Wednesday, January 21, 2009

Excerpt from 'Zoe and May' - new and unpublished

And then every Saturday, his ex brought around May, his five-year-old daughter. He was getting to know her still, after two years when he and Cathy hadn’t spoken, and the only times he’d seen May were through a parked car window, coming out of Cathy’s place on a blustery winter afternoon in a duffle-coat that made her look like Paddingon Bear, or going into the supermarket and emerging again half an hour later, skipping beside her plastic bag-laden mother. He’d watch the house for hours, nothing changing whatsoever except dark drawing in—this was so unhealthy—while inside, his daughter’s childhood was taking place.

Now at last he had her, and didn’t know what to do with her at all, he’d never felt such an oaf. The car door would slam in the street, and there she’d be at the end of the drive, with her overnight case in one hand and Puss-puss, her stuffed toy, dangling from the other. He’d open his arms, and while she ran to him, his eye would be drawn to the dark head in the car, turned his way. The long pause before she turned the ignition and the car slid off.

This mistrust made him defiant, but still he had no idea. When he lifted her up and spun her round he half expected his big dumb hands to be seared by contact with such loveliness. Mayflower, he said, kissing her cheeks. According to the scales she weighed fourteen kilograms, but he could not believe it. She felt light as a kite, only the pulsing imbalance of her kicking legs indicating she had any weight to her at all. What do you do when a butterfly lands on your shoulder? You hold your breath and wait and try not to move so you won’t damage it.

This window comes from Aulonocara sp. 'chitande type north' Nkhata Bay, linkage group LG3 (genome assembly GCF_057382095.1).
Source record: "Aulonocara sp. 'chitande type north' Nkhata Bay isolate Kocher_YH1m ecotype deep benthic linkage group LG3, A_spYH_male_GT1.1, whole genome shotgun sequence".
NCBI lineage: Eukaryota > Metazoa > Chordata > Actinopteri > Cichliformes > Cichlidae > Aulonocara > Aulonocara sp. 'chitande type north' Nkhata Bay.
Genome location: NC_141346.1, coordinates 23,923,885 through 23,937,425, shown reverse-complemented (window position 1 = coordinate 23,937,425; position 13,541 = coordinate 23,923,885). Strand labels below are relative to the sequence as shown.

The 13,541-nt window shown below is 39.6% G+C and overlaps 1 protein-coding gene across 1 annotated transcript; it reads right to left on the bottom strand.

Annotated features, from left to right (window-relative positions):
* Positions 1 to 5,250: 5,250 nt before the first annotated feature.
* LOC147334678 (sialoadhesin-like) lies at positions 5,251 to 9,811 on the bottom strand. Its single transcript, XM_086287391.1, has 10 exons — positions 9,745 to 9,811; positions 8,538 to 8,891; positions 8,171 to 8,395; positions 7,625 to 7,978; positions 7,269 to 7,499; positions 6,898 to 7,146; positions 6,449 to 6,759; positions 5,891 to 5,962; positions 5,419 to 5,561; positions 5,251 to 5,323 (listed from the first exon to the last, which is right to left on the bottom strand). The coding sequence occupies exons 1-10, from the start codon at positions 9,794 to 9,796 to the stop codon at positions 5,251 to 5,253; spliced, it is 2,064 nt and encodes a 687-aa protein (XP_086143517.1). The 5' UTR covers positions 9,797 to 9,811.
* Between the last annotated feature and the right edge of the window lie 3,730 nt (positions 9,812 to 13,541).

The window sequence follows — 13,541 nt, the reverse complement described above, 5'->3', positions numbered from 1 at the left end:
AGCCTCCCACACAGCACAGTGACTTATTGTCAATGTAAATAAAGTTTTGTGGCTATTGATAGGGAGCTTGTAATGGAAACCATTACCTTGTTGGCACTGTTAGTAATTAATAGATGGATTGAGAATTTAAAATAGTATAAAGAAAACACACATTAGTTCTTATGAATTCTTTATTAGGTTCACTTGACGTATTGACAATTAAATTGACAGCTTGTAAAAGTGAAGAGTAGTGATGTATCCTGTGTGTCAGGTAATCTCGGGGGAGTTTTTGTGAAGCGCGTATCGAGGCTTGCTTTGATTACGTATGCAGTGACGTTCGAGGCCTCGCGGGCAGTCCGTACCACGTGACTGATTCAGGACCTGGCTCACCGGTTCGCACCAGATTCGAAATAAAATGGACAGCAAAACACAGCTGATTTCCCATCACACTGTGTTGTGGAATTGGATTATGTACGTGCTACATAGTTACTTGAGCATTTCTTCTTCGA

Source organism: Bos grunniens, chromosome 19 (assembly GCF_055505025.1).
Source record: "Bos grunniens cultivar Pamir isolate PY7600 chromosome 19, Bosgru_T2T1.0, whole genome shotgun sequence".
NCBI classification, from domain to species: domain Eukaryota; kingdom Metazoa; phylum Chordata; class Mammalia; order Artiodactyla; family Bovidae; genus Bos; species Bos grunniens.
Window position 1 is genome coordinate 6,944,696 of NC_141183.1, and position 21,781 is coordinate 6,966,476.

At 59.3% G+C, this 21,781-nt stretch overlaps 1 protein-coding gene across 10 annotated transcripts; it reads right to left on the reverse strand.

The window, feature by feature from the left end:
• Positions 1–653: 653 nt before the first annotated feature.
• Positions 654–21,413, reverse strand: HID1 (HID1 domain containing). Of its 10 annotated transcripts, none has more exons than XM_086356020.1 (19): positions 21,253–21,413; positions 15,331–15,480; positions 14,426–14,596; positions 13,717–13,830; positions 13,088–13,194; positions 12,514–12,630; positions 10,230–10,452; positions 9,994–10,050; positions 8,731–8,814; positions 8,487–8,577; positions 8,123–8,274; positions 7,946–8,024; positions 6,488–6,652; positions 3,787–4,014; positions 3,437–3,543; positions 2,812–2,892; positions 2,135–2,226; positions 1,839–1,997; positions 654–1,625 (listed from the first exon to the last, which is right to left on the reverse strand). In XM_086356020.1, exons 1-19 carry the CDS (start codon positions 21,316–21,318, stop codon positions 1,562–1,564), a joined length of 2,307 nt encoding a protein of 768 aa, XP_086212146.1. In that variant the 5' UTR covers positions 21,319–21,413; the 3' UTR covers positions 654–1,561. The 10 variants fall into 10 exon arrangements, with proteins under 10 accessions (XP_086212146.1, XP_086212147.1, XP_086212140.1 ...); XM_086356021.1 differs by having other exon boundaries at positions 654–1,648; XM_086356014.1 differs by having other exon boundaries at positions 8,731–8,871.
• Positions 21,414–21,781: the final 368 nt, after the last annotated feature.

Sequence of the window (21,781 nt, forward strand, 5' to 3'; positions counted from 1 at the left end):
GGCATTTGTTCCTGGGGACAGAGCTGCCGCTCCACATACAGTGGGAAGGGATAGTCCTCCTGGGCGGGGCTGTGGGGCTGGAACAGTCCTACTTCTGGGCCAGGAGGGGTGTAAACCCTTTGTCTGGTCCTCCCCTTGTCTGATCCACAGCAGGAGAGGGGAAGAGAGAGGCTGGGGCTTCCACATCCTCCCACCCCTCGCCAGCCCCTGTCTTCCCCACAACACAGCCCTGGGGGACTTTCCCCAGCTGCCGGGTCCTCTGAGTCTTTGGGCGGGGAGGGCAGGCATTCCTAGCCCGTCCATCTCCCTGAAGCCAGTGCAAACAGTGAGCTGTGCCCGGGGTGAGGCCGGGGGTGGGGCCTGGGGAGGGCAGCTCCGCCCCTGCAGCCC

But holding still, he knew, would not save him from harming her, this serious child whose eyes took in everything, like she was swallowing the world whole. If he was not to damage her he would need to act, to decide, to care and nurture, he knew this, but—fathering? He simply didn’t have a clue. He remembered the first day she came, standing in his empty living room—he’d cleaned and vacuumed for the occasion, thinking he was preparing for her, making an effort, but now as she stood there on the bare carpet, like a sad but polite traveller, he understood he’d got it all wrong again.

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